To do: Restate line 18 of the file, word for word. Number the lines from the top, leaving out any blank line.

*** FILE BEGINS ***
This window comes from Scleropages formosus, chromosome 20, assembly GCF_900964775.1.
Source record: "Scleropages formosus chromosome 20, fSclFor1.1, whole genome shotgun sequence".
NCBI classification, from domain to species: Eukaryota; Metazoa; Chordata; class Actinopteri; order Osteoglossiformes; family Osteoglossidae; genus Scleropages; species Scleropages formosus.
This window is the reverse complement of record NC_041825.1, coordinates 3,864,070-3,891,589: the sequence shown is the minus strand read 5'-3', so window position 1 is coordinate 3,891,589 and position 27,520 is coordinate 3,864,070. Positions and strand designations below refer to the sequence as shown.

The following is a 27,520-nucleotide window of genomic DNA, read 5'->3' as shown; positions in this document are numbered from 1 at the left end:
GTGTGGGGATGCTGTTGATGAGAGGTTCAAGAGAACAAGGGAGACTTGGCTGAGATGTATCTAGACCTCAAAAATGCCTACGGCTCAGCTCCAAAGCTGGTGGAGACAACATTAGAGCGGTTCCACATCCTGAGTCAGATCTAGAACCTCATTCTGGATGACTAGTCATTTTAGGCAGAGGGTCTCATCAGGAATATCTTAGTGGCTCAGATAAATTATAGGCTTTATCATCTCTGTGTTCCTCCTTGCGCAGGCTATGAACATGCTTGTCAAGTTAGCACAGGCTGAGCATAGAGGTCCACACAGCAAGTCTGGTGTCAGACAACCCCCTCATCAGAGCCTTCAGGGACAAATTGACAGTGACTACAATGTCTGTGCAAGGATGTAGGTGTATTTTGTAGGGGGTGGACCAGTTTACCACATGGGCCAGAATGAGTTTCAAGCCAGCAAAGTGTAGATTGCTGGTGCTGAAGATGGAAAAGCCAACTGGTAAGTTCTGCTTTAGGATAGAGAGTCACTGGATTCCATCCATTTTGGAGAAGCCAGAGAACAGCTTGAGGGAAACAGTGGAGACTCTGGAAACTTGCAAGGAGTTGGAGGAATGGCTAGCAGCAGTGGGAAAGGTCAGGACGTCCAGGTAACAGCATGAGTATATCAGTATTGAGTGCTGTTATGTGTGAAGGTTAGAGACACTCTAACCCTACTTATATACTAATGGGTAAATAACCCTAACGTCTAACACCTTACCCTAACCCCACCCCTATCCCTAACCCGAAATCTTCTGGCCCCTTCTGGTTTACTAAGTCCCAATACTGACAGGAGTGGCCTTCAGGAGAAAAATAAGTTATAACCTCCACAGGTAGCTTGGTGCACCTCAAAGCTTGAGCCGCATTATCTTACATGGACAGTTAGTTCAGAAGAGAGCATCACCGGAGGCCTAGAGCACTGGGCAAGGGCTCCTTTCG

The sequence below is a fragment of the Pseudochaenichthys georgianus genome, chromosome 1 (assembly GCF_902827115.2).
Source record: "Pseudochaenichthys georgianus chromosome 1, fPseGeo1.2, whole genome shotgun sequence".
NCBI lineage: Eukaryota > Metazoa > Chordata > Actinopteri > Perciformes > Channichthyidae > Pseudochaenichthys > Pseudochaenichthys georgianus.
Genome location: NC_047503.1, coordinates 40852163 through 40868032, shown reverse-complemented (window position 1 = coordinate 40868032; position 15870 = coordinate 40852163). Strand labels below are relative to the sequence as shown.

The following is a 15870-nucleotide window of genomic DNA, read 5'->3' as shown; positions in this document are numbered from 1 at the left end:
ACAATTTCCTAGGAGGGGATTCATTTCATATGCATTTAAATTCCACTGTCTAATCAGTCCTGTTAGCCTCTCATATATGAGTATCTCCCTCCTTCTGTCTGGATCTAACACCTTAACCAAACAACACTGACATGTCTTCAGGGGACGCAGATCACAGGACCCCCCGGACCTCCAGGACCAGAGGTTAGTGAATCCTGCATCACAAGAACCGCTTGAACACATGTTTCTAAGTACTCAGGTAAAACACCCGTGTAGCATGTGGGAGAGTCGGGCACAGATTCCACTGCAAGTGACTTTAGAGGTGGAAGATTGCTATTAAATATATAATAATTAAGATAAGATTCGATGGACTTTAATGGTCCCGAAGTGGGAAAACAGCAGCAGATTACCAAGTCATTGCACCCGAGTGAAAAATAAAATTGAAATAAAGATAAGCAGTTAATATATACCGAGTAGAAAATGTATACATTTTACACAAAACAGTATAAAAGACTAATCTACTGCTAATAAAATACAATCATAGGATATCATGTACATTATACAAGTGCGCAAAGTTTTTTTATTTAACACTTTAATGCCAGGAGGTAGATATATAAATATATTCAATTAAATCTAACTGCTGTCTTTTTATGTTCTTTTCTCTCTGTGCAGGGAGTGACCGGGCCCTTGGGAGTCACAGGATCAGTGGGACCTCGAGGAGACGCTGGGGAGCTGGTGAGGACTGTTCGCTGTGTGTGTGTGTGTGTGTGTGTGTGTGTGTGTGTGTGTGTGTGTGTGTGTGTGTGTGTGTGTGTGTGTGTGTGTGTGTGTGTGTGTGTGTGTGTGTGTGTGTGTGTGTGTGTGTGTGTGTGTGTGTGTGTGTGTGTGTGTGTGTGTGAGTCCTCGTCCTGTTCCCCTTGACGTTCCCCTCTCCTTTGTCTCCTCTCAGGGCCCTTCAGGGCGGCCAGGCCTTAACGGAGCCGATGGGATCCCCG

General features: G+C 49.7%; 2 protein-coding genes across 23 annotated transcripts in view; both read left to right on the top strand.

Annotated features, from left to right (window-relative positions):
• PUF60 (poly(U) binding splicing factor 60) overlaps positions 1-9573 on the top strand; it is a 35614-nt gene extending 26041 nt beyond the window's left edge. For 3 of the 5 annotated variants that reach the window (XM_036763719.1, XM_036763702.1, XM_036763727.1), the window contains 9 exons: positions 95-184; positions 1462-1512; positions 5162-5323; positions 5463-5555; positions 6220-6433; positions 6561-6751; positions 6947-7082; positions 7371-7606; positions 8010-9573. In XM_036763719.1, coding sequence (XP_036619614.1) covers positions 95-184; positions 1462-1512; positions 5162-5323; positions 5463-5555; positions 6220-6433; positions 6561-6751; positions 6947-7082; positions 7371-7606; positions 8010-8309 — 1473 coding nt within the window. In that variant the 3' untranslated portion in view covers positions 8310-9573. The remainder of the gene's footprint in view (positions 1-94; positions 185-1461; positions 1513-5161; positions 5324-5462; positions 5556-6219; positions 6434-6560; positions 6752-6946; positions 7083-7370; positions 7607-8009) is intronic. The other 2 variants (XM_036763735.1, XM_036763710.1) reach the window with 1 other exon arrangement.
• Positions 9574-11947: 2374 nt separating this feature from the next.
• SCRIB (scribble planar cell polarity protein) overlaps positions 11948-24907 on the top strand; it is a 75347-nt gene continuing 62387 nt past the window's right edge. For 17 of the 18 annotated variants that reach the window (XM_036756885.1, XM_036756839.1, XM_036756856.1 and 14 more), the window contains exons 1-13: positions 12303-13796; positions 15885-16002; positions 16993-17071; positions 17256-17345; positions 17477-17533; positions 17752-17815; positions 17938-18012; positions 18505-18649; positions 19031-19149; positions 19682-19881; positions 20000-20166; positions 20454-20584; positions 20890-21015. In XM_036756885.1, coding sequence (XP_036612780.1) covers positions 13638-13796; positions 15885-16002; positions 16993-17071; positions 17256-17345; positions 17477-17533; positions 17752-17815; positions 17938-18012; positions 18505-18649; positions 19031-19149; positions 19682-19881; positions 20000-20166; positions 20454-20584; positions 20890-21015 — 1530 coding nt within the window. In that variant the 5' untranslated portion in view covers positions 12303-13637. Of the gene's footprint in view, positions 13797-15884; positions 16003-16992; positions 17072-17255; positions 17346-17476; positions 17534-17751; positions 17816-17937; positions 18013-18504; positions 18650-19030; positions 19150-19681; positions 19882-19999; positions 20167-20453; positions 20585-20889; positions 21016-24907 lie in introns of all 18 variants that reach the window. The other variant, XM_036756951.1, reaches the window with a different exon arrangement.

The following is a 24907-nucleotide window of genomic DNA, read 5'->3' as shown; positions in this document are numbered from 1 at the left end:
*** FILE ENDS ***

The following is a 24907-nucleotide window of genomic DNA, read 5'->3' as shown; positions in this document are numbered from 1 at the left end: